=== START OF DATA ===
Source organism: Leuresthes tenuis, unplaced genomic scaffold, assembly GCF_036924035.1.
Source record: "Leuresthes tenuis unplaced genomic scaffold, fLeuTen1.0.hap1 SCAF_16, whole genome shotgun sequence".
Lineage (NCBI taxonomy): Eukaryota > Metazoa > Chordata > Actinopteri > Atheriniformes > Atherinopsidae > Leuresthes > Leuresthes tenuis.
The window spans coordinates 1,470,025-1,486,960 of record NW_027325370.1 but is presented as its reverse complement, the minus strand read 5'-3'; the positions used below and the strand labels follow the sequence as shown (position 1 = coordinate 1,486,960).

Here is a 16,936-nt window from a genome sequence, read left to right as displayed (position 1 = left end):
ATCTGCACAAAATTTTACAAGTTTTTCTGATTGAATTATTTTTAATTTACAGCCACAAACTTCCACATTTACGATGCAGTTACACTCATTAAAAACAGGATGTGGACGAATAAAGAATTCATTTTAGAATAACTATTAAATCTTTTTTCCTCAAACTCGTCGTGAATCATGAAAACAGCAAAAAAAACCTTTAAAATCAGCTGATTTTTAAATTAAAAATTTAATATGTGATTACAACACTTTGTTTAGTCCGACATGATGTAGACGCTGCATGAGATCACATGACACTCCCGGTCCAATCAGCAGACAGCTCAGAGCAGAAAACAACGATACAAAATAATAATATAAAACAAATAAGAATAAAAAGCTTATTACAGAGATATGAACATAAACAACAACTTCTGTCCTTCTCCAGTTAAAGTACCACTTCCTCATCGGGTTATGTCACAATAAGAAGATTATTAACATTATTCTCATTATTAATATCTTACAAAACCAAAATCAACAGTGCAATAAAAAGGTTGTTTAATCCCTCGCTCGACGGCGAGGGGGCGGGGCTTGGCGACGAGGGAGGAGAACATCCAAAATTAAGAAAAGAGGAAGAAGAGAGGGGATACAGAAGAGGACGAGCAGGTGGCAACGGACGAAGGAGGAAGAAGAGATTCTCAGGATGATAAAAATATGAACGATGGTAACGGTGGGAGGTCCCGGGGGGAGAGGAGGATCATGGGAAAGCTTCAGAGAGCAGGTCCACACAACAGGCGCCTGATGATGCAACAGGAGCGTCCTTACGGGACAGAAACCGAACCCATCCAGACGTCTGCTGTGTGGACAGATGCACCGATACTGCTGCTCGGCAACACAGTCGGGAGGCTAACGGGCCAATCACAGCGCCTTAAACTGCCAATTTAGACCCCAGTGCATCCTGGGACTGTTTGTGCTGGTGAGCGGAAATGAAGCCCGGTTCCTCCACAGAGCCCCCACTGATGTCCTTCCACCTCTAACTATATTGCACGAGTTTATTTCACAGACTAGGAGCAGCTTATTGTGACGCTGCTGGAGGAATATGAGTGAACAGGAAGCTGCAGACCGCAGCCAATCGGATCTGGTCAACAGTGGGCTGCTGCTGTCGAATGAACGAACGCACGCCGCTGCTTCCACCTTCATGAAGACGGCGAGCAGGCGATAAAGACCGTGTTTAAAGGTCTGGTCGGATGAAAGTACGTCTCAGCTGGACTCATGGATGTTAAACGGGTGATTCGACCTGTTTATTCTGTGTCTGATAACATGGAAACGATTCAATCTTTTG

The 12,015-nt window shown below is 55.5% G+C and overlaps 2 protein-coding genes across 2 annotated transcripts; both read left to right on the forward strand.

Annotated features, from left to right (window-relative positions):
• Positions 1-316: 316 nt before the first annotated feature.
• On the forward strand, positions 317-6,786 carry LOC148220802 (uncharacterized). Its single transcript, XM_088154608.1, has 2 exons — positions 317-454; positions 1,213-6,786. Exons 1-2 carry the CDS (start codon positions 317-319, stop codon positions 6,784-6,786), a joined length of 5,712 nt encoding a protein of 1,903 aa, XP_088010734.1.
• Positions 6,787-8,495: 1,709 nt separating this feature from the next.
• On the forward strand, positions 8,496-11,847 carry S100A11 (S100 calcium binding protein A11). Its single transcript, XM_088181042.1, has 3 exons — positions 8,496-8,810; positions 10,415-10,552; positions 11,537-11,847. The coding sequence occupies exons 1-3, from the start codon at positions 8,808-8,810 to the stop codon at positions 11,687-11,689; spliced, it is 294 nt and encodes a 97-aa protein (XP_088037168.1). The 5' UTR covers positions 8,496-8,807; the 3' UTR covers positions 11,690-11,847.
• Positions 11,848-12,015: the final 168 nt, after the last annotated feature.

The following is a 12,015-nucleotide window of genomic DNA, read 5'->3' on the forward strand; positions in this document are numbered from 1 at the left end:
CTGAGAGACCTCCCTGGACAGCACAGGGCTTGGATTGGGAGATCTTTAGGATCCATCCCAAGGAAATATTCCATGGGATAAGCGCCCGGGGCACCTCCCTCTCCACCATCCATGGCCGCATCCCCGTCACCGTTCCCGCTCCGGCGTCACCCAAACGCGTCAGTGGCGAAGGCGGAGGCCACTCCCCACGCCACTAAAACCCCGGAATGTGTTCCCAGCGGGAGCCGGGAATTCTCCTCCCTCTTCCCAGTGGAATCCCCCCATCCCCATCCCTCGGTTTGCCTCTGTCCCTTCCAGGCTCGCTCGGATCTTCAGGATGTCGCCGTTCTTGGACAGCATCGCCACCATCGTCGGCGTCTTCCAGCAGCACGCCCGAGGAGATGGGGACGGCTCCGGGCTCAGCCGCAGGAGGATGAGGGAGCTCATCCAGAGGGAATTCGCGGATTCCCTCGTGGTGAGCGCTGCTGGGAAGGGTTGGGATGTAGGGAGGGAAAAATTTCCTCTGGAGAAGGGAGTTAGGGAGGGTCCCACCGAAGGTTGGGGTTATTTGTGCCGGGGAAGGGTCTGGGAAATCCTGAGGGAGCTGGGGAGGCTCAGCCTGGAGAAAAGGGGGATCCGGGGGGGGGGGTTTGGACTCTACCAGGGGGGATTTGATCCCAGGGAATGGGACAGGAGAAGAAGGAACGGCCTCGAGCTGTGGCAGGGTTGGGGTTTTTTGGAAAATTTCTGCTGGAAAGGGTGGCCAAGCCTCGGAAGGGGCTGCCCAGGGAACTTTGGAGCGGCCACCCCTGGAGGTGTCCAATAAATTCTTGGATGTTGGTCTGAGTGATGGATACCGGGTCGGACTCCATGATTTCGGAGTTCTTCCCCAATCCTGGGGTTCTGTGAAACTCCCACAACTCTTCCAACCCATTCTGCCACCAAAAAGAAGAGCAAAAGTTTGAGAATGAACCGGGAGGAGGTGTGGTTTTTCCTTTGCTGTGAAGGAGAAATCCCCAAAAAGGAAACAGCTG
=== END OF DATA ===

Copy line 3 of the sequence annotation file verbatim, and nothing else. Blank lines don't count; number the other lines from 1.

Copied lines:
Lineage (NCBI taxonomy): Eukaryota > Metazoa > Chordata > Actinopteri > Atheriniformes > Atherinopsidae > Leuresthes > Leuresthes tenuis.